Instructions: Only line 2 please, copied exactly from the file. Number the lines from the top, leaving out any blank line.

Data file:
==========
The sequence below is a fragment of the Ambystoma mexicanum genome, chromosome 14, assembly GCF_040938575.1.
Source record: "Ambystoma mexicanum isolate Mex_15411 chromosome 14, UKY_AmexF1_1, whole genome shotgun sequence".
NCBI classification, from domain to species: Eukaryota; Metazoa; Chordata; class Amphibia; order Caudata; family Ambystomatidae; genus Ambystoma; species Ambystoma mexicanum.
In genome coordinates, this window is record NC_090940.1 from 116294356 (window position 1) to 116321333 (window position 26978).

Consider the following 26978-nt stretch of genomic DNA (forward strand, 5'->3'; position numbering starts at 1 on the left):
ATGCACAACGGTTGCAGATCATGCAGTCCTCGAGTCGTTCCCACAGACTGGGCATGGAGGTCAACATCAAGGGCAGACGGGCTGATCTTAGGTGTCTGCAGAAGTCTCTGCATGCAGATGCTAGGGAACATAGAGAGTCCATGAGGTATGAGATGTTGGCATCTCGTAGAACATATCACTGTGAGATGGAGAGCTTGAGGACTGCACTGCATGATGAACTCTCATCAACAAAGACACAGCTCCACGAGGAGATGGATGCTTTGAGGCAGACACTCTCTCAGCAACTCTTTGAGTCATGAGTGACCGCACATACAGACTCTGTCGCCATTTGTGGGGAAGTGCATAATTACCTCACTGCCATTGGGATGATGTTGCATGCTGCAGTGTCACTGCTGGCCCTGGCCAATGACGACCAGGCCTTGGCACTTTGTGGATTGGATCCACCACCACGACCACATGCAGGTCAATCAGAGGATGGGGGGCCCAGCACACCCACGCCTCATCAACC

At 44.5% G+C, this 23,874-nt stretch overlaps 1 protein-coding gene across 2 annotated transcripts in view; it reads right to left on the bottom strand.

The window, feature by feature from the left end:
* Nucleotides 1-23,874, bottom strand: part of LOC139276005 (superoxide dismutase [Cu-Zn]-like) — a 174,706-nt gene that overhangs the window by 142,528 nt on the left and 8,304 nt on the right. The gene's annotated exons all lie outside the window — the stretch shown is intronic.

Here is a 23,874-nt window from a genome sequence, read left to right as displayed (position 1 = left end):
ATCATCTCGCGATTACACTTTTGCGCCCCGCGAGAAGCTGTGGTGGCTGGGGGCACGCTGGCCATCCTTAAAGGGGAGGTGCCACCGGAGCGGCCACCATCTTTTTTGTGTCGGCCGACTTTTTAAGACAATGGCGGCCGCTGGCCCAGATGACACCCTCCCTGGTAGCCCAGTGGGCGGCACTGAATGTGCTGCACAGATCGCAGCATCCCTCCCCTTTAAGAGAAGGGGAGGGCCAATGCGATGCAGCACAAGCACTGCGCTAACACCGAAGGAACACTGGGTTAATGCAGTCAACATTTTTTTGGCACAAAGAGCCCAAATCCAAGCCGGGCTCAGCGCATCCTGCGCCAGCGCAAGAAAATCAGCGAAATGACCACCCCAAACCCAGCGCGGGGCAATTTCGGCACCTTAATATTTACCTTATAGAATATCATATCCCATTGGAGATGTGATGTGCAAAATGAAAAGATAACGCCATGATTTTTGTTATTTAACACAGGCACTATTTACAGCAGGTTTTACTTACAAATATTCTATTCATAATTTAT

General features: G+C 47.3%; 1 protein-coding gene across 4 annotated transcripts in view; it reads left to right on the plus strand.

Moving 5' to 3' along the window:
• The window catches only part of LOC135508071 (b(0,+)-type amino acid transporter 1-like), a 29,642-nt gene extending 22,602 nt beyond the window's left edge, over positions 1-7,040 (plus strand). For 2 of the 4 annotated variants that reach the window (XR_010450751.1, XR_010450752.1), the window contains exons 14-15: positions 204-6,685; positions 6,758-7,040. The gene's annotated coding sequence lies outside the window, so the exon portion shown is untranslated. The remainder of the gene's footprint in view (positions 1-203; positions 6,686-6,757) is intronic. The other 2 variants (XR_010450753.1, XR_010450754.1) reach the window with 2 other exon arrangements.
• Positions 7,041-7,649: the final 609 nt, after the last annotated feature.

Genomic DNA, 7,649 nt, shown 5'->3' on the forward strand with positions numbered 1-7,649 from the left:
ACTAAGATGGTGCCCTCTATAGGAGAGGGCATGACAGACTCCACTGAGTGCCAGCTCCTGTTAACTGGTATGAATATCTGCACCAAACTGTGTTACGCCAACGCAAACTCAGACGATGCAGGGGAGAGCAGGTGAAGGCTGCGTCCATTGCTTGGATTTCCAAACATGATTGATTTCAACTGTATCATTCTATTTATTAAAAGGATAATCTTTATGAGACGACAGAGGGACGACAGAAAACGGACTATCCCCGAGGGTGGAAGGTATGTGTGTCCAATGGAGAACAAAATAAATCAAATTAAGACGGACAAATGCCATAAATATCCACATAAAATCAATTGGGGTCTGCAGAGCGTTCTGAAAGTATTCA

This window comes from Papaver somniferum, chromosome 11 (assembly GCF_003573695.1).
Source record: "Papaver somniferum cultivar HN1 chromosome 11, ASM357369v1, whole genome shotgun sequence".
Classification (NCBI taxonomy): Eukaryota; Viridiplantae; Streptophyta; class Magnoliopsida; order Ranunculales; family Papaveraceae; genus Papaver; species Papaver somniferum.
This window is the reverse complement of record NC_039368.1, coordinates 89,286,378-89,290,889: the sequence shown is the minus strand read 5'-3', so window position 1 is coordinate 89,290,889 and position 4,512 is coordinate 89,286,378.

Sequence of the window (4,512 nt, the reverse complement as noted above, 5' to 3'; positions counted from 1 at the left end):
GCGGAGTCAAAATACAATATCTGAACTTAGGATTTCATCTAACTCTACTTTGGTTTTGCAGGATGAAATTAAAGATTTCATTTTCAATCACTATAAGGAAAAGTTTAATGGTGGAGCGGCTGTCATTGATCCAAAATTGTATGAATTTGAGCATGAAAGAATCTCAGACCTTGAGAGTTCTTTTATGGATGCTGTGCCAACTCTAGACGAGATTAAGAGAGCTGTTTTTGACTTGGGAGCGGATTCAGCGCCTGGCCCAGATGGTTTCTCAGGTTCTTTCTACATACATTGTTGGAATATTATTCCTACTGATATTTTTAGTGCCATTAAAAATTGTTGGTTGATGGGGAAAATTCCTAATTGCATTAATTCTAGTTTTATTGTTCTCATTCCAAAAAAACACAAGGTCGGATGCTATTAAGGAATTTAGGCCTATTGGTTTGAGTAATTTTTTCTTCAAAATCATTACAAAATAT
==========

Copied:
Source record: "Ambystoma mexicanum isolate Mex_15411 chromosome 14, UKY_AmexF1_1, whole genome shotgun sequence".